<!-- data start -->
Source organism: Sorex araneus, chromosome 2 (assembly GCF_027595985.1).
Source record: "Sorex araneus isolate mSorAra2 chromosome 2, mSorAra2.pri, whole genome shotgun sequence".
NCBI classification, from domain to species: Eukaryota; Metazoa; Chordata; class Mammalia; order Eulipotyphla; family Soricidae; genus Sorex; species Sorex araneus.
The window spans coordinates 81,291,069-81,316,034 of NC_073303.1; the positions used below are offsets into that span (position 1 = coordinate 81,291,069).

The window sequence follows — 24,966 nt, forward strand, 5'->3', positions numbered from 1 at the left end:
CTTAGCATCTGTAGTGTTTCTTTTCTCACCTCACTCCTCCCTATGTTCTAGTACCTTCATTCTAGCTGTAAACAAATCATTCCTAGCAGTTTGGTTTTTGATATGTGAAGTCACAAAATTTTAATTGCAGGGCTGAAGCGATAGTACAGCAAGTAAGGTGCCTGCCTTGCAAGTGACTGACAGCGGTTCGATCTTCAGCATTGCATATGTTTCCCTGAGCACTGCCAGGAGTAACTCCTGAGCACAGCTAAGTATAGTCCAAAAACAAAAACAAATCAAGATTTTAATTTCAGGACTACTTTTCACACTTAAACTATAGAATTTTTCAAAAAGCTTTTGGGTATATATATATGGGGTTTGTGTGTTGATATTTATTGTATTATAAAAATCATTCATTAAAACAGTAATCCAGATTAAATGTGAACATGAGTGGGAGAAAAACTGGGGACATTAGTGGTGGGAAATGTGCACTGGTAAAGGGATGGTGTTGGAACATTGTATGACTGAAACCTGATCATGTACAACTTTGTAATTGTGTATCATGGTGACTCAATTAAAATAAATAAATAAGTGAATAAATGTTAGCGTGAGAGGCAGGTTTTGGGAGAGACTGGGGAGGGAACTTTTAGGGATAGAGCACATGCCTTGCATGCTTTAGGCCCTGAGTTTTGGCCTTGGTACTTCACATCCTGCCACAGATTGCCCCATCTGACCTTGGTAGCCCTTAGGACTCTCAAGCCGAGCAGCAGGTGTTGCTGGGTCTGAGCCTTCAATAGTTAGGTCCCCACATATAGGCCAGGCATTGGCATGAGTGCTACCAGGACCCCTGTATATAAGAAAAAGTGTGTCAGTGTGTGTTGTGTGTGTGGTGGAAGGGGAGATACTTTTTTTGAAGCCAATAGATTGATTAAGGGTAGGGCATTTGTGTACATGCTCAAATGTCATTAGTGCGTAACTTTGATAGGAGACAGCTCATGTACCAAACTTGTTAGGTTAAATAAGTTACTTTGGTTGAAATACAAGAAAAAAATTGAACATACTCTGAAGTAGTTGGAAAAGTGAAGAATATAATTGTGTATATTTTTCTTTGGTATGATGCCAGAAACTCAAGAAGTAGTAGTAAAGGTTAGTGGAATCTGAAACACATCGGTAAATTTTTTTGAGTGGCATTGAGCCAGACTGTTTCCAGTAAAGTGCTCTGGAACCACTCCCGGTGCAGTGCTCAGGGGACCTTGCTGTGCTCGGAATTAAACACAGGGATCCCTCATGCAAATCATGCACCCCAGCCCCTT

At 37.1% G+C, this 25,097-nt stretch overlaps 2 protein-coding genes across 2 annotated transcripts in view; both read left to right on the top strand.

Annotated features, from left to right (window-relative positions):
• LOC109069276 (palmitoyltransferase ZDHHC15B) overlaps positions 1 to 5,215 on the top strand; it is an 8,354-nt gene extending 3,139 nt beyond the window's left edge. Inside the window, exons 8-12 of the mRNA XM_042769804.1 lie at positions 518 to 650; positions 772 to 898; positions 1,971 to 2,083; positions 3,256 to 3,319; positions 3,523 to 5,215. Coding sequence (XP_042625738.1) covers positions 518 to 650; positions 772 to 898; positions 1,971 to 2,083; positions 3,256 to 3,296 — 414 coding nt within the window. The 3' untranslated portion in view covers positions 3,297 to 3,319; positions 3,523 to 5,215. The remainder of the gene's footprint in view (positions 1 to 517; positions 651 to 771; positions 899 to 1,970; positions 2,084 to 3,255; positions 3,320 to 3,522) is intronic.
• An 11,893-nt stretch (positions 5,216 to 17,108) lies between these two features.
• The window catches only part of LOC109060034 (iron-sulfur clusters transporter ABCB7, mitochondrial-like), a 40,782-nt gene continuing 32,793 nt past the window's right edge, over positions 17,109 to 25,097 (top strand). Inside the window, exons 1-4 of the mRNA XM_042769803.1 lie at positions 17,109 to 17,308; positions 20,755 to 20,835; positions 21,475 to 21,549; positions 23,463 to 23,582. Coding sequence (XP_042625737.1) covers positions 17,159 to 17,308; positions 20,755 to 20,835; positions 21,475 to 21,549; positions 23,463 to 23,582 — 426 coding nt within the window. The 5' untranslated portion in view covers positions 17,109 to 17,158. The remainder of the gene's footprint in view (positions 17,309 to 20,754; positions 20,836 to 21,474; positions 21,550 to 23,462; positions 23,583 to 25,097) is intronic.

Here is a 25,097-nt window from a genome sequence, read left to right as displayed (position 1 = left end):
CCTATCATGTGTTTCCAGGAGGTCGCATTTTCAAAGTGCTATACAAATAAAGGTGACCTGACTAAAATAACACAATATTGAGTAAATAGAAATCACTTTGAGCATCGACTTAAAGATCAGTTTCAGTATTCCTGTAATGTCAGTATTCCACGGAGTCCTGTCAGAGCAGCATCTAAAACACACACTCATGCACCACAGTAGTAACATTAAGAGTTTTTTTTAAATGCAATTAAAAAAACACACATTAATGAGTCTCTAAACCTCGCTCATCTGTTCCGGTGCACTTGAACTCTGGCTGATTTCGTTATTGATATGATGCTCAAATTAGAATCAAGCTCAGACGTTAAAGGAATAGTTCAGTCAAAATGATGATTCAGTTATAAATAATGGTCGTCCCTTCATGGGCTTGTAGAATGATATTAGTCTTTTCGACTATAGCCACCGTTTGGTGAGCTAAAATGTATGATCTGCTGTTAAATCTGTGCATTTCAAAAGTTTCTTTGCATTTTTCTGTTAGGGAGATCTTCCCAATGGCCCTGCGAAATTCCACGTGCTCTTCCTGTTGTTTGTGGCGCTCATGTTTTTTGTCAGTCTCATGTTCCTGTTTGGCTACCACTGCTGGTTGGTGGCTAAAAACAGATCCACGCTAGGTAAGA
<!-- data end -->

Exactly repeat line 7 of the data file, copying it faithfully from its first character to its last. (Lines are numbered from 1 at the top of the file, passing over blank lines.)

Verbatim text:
At 37.1% G+C, this 25,097-nt stretch overlaps 2 protein-coding genes across 2 annotated transcripts in view; both read left to right on the top strand.